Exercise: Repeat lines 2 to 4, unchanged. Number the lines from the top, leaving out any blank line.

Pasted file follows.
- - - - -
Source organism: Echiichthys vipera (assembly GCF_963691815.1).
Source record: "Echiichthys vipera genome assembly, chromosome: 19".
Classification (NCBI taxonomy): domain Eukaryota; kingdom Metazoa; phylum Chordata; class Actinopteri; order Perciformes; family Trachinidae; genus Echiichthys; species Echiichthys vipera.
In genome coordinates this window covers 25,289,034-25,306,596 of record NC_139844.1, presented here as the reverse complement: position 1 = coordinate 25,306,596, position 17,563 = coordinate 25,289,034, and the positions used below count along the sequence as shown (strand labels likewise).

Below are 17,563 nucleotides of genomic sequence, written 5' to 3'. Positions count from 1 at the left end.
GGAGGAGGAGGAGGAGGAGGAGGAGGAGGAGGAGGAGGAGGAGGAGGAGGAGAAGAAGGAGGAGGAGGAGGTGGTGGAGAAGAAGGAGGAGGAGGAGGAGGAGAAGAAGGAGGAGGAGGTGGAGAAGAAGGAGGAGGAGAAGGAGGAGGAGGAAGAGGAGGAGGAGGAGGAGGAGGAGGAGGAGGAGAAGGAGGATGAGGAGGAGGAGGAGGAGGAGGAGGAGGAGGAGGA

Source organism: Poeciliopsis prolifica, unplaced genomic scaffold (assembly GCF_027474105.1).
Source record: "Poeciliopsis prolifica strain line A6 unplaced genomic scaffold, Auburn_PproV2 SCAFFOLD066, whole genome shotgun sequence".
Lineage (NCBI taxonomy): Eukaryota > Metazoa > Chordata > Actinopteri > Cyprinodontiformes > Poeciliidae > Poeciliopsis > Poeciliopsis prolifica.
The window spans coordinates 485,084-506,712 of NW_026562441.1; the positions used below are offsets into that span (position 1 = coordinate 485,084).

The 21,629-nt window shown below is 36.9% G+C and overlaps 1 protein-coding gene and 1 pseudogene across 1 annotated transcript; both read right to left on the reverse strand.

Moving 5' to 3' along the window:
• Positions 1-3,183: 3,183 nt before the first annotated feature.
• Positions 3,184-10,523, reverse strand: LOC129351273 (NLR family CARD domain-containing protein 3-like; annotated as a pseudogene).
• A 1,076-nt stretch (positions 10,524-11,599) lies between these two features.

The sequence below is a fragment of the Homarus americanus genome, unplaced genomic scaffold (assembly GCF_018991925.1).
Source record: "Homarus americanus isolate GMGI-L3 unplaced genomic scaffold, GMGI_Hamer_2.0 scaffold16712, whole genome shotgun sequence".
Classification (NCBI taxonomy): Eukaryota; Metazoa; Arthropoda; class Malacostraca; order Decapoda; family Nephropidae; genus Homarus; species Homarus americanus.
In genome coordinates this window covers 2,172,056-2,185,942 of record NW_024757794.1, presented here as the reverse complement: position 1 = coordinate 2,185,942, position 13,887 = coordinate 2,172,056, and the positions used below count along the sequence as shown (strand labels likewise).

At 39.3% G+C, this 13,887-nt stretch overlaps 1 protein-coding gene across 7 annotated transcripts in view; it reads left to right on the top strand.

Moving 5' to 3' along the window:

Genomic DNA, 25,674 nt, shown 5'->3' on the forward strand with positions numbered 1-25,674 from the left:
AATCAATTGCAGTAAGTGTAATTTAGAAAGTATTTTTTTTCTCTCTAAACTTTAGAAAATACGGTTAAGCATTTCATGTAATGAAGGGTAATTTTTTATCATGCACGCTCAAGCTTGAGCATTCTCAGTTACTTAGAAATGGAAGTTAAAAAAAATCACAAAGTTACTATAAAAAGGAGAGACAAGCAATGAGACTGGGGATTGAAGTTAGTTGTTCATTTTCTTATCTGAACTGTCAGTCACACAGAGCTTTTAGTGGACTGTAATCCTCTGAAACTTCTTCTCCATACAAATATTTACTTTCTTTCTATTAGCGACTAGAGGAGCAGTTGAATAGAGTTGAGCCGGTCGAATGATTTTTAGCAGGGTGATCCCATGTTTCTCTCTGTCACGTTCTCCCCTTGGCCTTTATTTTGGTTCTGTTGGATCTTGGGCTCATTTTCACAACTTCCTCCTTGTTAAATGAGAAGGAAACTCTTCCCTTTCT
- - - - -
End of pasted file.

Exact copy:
Source record: "Echiichthys vipera genome assembly, chromosome: 19".
Classification (NCBI taxonomy): domain Eukaryota; kingdom Metazoa; phylum Chordata; class Actinopteri; order Perciformes; family Trachinidae; genus Echiichthys; species Echiichthys vipera.
In genome coordinates this window covers 25,289,034-25,306,596 of record NC_139844.1, presented here as the reverse complement: position 1 = coordinate 25,306,596, position 17,563 = coordinate 25,289,034, and the positions used below count along the sequence as shown (strand labels likewise).